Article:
No party, no problem
American Madison Brengle cracks the Top 100 for the first time in her career on the back of a victory at the $50,000 newly-minted Red Rock Pro Open in Las Vegas. (RIP Party Rock Open and all of your leopard-printed, sequined magic.)
Brengle, best known for her dubious 0-for-26 record in qualifying attempts at Grand Slam events, was the #narrative killer of the week – defeating comeback kids Nicole Vaidisova and Kateryna Bondarenko in the quarterfinals and semifinals, respectively. She then defeated Michelle Larcher de Brito, 6-1, 6-4, in the final to claim her second ITF title of the year.
The 24-year-old has reaped the rewards of hard work over the past few months; she finished second to Nicole Gibbs the the 2014 USTA Pro Circuit US Open Wildcard Challenge standings, but was awarded one anyway. Playing in her first Grand Slam main draw since 2008 (she’s played five in her career as a wildcard), Brengle made the most of her opportunity and beat Julia Glushko to record her first Grand Slam main draw win. Per the WTA’s Kevin Fischer, this week marks the most American women present in the Top 100 since 2005. Not bad, #merica.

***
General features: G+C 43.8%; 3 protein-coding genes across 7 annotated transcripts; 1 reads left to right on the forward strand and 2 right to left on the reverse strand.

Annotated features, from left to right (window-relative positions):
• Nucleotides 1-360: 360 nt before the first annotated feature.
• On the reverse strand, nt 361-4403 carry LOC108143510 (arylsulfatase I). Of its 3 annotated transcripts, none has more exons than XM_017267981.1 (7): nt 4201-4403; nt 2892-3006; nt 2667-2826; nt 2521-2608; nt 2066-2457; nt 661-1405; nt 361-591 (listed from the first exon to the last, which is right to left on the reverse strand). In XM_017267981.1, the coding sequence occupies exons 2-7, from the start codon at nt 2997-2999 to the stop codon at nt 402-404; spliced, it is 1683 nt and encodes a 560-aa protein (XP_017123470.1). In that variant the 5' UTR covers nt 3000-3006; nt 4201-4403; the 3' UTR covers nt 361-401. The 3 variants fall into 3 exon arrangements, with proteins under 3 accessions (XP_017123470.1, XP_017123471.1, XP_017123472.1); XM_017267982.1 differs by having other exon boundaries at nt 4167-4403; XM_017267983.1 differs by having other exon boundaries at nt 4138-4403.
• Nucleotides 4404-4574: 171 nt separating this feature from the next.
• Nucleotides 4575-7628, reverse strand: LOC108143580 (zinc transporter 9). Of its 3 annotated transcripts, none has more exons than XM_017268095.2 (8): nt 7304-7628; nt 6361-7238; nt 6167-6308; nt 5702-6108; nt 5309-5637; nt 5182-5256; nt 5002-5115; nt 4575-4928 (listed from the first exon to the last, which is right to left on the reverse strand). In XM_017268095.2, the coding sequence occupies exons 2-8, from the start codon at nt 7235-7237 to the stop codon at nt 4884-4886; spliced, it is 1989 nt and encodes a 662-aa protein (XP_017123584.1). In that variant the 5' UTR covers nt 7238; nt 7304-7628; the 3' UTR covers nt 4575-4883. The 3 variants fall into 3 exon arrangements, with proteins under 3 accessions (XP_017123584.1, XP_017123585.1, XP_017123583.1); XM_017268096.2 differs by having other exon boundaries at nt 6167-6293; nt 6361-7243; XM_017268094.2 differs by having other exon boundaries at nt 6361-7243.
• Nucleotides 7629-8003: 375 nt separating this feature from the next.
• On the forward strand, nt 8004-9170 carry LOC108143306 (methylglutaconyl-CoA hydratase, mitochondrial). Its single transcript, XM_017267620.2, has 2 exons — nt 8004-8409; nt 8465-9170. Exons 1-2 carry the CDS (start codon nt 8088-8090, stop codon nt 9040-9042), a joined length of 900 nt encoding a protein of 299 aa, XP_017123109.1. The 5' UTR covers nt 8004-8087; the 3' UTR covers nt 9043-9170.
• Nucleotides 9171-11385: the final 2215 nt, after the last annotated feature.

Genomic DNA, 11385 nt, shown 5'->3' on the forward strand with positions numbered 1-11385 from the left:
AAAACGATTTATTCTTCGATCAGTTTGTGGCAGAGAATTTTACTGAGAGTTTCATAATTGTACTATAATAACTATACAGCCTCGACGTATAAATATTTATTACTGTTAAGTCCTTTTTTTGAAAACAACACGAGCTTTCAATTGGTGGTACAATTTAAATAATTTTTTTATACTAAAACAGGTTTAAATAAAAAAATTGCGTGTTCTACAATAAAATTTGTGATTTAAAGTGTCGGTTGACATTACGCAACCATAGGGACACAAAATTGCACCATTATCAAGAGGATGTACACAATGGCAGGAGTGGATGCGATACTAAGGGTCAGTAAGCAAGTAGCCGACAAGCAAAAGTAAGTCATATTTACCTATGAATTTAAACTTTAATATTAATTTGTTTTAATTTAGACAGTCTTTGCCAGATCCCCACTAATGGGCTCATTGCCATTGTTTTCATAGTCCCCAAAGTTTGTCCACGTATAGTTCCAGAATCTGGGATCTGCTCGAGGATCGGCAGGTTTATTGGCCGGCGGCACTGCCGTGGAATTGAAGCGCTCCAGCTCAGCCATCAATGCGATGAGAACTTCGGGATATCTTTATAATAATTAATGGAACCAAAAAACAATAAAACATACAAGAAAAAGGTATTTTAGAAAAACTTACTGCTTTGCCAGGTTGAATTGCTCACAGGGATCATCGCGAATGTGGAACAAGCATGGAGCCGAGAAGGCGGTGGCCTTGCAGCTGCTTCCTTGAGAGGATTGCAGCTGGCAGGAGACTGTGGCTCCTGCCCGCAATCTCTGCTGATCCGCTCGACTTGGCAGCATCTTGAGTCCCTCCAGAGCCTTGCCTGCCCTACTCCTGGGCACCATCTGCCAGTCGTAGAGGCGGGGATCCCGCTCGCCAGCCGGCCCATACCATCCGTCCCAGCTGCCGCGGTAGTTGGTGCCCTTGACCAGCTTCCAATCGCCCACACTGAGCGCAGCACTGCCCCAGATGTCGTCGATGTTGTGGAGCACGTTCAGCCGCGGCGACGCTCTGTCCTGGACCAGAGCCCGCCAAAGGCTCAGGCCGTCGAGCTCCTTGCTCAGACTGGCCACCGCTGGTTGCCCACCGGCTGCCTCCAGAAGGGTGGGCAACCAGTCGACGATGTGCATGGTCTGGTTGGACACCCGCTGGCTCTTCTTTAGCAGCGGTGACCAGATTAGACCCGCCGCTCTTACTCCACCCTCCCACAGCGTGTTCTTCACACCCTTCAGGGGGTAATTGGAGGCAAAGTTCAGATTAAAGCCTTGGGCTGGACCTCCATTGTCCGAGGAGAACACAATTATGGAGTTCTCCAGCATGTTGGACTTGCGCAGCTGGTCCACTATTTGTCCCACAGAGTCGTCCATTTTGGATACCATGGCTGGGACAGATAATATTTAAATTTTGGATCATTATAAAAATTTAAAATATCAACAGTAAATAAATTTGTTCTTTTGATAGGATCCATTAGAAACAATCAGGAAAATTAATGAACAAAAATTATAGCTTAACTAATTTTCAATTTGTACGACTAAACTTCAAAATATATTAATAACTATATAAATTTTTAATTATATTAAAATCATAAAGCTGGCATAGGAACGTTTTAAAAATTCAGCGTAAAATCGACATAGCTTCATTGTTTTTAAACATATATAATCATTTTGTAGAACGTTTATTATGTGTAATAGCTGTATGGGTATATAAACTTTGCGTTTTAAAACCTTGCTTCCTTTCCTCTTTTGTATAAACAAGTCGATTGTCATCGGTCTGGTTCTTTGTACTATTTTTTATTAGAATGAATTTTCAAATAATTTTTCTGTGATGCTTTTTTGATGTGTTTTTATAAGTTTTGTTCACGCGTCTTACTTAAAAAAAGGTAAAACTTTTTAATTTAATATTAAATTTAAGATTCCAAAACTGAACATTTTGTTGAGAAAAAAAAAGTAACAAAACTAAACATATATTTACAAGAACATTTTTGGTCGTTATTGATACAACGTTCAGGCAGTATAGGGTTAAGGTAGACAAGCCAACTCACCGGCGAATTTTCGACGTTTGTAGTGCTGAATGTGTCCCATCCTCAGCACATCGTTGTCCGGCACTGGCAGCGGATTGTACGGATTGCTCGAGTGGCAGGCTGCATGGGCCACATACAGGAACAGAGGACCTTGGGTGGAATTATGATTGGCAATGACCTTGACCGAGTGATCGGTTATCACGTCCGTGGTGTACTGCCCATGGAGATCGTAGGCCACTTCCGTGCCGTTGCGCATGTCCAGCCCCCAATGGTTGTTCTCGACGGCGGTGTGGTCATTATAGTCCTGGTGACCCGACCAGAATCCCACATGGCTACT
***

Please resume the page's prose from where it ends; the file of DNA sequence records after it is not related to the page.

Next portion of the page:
After retiring in the first round at the ATP World Tour event in Metz two weeks ago, World No. 24 Philipp Kohlschreiber thought it’d be wise to take a wildcard to play in an ATP Challenger Tour event in Orléans, France, last week. The German, the highest-ranked player in the field by FIFTY (yes, 5-0) places, promptly lost in straight sets to Tim Puetz, the second men’s player to ever been “golden setted” in the Open Era.
It’s even in his Twitter bio.
Puetz defeated his countryman Kohlschreiber in the second round, 7-6(3), 6-1, and lost to eventual champion Sergiy Stakhovsky in the quarterfinals.
Naomi Cavaday wins first title in four years
Great Britain’s Naomi Cavaday, who retired from the game in 2011 only to return earlier this year, won the first title of her comeback at the $10,000 event in Sharm El Sheikh, Egypt last week.
Cavaday, whose career-high ranking was No. 174 before her retirement, is perhaps best known for a match that she lost. As an 18-year-old in 2007, Cavaday gave Martina Hingis all she could handle on Court No. 2 at Wimbledon, holding match points before falling 7-6(1), 5-7, 0-6. She played just three main draws at Wimbledon in her career, losing in the first round each time.
In addition to struggling with injuries, the Brit battled depression and an eating disorder over the course of her career, which led to her retirement from the game at age 22. She took up a position as a coach at the Lawn Tennis Association, but received a wildcard to compete at the $50,000 event in Nottingham in June. Cavaday dropped just one set en route to the title, defeating top seed Barbara Haas in the quarterfinals, and No. 2 seed Ana Veselinovic in the final.